Women typically did not perform corridos and were protagonists only as deceitful lovers or murder victims. Now, songs like "La Reina del Sur" and "Contrabando y Traición" by Los Tigres del Norte have female narcotrafficker main characters. ). Camelia was a tough woman who traffics drugs from Mexico to the U.S. and kills a man in the process. It's ironic that women are now more visible in the hypermasculine narcocorrido genre. This visibility, however, comes at a cost because their identities are inextricably bound to macho culture. Female norteña singers have also become more prevalent, but in their case, their popularity relies heavily on their bodies and clothes to accentuate their sexuality. Though it may seem progressive and feminist that the women in corridos are now active agents, these songs are still participating in consumerism and patriarchy.

In Jenni Rivera's song, "La Chacalosa," the protagonist is a woman who at 15 years old inherits the family drug business. She learns the workings of the trade from her father and her father's friends teach her how to shoot a gun. The protagonist of this song is perpetuating the notion that woman can only attain power through masculinity and exploitation. This is evident when "La Chacalosa" boasts about her gun adorned with gold. The gun is a symbol of both masculinity and capital. The fact that men can't tolerate/tame her is likely because they are intimidated by her masculine traits and her success. She has been able to attain farms and laboratories and we see that she's ruthless in her dealings because of the "scraps" she leaves her enemies. Like other narcocorridos, this song isn't the voice of the poor. The woman in this corrido is incredibly wealthy and doesn't at all represent the average disenfranchised Mexican woman.

Like male narcocorridistas, Rivera has purposefully assembled this artificial image to make it into the mainstream music scene. Though it may seem like an improvement to have strong female figures in corridos, one has to question the intention behind these characters. It appears that the attempt may be feminist, but really, these women simply perpetuate patriarchy and capitalism. "La Chacalosa," for example, has inherited her career from her father and she immediately takes on masculine characteristics. In an interview Rivera said that she writes corridos because she's trying to make a living. While corridos were once a means to transmit history, now they have become a means to make money.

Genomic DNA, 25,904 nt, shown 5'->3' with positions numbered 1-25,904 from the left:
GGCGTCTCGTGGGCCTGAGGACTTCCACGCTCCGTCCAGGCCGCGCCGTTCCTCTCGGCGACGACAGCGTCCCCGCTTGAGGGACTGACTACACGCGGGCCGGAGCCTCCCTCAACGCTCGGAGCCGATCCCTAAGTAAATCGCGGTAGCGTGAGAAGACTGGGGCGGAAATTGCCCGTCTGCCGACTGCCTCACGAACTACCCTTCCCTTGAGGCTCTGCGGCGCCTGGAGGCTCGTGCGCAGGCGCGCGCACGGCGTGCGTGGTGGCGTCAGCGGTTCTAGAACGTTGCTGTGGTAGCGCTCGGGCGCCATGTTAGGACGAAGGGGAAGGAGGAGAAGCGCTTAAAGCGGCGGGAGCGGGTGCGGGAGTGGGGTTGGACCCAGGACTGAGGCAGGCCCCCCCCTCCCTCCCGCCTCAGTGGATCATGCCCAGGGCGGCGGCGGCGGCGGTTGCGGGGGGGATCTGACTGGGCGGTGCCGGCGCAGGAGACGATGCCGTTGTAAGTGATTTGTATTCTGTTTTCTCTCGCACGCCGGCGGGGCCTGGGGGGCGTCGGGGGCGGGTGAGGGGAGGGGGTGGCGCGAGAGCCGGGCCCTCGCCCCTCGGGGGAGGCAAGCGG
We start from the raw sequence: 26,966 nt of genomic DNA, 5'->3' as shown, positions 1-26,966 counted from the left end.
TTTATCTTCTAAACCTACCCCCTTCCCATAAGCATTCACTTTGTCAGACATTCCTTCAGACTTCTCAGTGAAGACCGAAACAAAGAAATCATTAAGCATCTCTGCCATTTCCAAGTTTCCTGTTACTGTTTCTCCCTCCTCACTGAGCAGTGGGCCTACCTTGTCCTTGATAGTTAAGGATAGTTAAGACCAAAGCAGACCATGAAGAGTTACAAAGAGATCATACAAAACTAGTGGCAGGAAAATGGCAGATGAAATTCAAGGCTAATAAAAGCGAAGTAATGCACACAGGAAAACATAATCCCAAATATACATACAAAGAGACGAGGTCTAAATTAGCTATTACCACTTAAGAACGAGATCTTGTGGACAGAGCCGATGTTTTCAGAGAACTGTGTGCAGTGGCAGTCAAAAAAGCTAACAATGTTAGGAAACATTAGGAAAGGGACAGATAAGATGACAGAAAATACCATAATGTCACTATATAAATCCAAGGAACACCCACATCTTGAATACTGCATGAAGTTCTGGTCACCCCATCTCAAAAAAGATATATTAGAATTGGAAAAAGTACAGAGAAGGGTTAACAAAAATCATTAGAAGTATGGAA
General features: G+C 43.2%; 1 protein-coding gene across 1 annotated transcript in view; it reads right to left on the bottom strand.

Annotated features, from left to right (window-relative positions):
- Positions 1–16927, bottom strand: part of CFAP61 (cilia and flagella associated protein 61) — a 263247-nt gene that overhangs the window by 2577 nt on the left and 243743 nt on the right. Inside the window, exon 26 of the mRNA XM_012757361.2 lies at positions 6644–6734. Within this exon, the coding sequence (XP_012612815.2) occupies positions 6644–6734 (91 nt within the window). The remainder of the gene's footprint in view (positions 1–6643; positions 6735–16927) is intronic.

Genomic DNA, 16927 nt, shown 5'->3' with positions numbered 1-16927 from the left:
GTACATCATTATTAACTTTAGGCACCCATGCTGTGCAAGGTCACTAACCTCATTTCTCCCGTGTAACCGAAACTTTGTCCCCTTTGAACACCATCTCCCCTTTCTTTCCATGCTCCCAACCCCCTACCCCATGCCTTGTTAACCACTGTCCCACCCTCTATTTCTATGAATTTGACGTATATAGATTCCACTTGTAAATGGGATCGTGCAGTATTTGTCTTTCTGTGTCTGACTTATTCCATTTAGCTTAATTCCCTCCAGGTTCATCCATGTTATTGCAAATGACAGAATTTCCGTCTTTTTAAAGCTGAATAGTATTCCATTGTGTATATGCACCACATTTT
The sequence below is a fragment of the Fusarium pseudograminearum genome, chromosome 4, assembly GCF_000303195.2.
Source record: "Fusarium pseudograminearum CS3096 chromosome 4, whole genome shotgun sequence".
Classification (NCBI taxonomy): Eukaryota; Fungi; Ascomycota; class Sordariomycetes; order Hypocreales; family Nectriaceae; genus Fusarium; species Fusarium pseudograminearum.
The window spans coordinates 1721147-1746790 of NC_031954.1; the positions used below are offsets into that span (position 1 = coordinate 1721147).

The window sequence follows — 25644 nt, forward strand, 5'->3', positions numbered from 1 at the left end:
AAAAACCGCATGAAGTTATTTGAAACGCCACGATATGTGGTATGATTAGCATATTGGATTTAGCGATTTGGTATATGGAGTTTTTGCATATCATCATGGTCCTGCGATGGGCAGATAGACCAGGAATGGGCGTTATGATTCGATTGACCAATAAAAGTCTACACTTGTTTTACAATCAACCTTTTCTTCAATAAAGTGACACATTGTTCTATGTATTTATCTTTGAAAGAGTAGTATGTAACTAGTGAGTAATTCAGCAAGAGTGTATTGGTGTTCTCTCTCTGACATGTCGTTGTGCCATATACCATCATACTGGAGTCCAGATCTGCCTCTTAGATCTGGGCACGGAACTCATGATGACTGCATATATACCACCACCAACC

I think that we need a thorough understanding of the source of the narcocorrido rather than simply blaming the genre for propagating violence. The tension between defiance and contribution to capitalism will remain until either the narcocorridistas decide to radically change their content or until there is no need to traffic drugs. It's obvious that both are unlikely to happen anytime soon. Every day we read some terrible headline about the violence ravishing Mexico. In some ways it seems that social and economic conditions almost make this paradoxical genre inevitable. But I still hope for the peace in Mexico that will make this genre obsolete. I'm ready for more songs about valiant acts, stolen horses, and fatal car wrecks.